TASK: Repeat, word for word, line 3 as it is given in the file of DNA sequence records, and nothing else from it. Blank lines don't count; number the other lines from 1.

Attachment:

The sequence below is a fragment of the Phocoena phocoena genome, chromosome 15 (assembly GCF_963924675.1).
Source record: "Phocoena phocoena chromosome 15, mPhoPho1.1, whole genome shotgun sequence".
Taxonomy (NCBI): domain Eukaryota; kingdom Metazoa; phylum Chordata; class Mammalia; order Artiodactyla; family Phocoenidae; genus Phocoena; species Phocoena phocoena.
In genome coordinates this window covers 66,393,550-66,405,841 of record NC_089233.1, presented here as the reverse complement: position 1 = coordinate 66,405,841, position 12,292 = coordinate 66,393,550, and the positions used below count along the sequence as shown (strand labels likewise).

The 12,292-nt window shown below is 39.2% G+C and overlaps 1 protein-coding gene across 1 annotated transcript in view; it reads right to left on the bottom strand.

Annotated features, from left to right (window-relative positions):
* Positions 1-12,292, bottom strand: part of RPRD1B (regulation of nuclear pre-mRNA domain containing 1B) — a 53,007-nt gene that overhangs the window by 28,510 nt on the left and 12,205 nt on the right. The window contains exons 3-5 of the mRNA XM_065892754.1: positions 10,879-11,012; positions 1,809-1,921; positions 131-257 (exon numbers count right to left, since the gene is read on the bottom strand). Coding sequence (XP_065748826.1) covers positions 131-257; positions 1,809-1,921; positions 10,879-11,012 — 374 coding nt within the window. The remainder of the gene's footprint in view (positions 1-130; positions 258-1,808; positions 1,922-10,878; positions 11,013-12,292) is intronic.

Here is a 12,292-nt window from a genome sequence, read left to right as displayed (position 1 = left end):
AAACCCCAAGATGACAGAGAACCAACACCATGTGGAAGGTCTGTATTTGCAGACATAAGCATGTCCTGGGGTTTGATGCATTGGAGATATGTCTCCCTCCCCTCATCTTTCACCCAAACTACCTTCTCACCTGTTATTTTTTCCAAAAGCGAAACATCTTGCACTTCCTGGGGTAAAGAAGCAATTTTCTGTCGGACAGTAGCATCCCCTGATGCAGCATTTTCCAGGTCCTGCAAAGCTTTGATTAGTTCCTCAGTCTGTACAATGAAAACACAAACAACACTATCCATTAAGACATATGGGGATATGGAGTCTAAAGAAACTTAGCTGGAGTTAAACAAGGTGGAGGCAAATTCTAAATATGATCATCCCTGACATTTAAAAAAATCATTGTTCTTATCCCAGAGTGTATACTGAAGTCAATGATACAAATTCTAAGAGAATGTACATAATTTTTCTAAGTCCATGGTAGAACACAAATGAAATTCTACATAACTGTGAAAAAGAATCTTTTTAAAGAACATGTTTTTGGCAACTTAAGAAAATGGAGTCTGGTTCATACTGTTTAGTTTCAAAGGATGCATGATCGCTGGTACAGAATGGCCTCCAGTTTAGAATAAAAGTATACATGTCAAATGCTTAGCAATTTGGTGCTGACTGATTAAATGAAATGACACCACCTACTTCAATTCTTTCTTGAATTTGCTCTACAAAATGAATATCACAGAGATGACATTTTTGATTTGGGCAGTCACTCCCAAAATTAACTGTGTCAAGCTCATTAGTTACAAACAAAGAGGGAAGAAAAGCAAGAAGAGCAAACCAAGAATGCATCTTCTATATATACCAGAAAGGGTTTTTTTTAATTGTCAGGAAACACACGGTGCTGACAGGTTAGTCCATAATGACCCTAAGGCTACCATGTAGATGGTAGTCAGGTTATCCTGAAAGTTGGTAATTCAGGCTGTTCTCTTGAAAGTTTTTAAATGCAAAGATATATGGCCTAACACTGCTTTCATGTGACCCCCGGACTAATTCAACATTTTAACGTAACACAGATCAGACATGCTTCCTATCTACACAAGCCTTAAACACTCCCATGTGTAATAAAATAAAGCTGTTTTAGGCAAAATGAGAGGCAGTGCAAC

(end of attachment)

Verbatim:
Taxonomy (NCBI): domain Eukaryota; kingdom Metazoa; phylum Chordata; class Mammalia; order Artiodactyla; family Phocoenidae; genus Phocoena; species Phocoena phocoena.